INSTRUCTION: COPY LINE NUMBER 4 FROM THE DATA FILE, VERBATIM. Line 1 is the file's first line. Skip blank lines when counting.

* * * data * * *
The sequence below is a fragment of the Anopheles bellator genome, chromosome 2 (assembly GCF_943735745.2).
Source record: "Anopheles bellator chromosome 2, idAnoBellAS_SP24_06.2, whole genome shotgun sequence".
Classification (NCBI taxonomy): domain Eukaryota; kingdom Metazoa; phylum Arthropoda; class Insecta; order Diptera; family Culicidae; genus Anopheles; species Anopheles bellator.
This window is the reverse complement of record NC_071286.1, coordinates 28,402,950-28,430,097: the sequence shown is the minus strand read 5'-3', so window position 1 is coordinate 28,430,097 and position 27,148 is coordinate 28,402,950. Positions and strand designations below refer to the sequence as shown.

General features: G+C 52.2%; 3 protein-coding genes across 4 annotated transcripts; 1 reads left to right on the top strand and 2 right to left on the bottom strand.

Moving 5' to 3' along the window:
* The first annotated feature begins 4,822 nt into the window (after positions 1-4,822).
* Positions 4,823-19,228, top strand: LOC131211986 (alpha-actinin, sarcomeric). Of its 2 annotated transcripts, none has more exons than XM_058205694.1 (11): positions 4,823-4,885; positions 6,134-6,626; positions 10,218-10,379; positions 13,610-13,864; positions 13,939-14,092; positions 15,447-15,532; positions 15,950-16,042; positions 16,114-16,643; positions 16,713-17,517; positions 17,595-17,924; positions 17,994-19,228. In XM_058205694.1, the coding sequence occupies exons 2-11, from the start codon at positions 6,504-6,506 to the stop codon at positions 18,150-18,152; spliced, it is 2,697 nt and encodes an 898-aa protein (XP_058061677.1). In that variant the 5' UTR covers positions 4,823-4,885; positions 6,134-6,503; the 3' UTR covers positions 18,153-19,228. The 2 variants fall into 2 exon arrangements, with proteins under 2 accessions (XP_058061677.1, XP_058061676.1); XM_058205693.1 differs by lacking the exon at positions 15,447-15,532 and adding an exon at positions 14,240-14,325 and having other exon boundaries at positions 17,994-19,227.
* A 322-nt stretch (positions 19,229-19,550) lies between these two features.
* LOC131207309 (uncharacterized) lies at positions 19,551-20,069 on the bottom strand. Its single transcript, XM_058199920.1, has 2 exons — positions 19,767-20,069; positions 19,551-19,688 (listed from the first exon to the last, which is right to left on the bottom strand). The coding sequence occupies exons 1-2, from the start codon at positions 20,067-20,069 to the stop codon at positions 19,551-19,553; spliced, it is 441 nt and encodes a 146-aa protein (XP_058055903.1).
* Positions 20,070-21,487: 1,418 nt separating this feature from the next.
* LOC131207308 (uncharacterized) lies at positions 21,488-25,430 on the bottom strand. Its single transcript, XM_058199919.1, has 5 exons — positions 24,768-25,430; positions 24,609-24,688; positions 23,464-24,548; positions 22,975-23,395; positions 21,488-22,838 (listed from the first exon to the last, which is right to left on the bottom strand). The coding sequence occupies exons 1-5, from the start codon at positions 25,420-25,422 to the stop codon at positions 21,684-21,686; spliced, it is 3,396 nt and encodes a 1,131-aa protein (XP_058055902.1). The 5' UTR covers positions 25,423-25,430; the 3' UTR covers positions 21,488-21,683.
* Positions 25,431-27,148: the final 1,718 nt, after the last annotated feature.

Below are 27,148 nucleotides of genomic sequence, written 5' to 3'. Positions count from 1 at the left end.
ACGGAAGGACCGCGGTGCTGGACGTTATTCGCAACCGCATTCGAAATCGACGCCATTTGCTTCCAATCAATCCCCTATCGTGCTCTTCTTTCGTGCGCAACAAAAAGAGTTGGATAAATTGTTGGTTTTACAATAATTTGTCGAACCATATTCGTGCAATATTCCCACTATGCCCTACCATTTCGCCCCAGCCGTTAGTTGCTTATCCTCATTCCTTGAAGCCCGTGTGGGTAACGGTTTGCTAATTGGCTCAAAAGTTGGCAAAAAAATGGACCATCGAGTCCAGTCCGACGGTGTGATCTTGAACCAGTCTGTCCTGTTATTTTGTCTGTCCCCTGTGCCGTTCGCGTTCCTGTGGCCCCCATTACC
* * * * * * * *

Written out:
This window is the reverse complement of record NC_071286.1, coordinates 28,402,950-28,430,097: the sequence shown is the minus strand read 5'-3', so window position 1 is coordinate 28,430,097 and position 27,148 is coordinate 28,402,950. Positions and strand designations below refer to the sequence as shown.